Bicycle Gear Ratios
The wheel is a very old invention (3000 BC), but the ancestor of the bike only appears in 1850. The velocipede has neither gears, chain nor pedals. The rider pushes with his feet.
The modern bike appears with the "safety" bicycle in 1890, equipped with the following transmission system:
- Two pedals attached to a front sprocket (chain wheel) but not attached to any wheel. The pedals rotate through the principle of the lever.
- The rear sprocket, a toothed wheel fixed on the rear wheel.
- A chain connects the front sprocket to the rear sprocket and transmits the torque exerted on the pedals to the rear wheel.
The diameter difference between the front and rear sprockets plays an important role in the operation of the bicycle. The diameter ratio (also equal to the ratio of the number of teeth) is called the gear ratio. Pedaling pace and the gear ratio directly influence the speed, the energy expended and distance.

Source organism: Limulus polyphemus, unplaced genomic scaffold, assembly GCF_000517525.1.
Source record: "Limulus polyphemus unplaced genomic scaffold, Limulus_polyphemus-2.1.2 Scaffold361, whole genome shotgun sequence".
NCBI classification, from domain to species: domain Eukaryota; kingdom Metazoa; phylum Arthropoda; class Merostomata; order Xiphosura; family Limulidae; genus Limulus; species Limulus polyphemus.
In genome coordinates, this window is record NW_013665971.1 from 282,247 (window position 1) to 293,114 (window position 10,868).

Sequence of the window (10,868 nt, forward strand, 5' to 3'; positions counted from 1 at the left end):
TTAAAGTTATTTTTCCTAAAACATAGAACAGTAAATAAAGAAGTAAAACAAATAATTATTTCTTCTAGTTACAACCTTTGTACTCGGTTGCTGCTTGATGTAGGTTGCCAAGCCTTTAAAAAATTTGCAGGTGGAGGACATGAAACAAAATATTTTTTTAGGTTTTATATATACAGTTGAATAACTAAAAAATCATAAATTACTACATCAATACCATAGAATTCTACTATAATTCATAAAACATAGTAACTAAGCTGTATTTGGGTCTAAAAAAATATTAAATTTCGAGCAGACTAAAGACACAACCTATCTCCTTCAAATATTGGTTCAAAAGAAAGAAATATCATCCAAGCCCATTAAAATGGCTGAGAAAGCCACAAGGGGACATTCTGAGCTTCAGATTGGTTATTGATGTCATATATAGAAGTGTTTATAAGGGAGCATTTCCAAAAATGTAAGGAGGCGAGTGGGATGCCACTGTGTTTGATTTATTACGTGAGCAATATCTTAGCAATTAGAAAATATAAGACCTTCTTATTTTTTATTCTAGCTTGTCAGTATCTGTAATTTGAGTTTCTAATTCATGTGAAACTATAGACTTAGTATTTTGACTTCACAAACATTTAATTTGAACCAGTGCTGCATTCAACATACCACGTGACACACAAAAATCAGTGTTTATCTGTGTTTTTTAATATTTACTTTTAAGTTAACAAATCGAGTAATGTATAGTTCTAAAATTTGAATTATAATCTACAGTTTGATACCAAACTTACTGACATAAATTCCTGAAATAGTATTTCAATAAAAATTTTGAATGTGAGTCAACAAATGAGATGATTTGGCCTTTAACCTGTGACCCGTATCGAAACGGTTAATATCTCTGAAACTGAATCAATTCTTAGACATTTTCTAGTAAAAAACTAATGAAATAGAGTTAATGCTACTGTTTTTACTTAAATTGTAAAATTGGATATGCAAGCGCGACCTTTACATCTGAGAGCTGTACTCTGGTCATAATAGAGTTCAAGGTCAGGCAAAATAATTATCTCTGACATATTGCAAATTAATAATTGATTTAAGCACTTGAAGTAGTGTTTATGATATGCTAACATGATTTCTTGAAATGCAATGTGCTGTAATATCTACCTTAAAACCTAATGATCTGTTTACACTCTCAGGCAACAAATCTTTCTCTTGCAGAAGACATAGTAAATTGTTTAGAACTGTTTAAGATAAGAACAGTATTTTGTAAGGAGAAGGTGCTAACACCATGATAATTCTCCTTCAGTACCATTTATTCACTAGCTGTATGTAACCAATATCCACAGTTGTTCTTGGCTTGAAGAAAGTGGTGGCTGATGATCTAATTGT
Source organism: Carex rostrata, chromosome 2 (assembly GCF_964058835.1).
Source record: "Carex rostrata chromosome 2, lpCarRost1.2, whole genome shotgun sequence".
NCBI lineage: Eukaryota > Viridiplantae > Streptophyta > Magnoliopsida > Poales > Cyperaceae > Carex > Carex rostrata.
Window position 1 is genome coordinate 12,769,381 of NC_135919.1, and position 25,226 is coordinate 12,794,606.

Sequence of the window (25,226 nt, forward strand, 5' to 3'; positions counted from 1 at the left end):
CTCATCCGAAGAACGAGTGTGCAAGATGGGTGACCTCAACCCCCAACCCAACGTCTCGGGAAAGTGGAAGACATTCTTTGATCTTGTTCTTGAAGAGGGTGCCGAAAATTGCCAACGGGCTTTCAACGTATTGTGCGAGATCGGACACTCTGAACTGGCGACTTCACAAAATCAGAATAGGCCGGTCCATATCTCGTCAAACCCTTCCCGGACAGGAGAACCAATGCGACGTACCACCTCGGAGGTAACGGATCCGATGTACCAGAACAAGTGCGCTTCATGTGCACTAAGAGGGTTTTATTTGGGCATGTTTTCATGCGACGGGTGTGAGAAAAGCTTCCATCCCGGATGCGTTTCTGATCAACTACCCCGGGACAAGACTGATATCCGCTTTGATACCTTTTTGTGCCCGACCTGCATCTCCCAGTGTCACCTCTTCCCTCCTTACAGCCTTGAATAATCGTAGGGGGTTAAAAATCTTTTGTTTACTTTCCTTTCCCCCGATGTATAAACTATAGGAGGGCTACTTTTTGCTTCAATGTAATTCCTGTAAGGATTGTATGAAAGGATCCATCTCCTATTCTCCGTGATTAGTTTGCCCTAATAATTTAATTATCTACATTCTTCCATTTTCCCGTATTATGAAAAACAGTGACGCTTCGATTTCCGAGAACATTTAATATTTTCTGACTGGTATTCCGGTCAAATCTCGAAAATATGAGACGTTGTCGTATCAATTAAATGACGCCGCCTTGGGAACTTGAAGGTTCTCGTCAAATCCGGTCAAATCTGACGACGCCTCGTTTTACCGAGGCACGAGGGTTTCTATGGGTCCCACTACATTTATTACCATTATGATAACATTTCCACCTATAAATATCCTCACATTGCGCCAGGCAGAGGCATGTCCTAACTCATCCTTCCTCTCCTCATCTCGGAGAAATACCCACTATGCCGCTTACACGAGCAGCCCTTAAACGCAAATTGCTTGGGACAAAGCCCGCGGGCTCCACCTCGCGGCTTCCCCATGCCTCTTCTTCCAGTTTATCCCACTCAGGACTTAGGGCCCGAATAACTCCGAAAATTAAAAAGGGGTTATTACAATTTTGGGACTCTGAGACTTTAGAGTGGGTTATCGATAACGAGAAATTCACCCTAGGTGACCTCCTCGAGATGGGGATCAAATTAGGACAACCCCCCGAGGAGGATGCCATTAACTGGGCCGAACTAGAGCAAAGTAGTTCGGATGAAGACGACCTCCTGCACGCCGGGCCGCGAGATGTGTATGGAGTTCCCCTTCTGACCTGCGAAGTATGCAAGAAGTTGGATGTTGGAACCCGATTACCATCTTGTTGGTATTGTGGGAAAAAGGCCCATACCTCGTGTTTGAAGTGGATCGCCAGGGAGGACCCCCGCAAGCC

Click on the board at the upper left or on the sprocket to change the number of teeth.
Turn the pedals or control the pedaling rate with the button slider.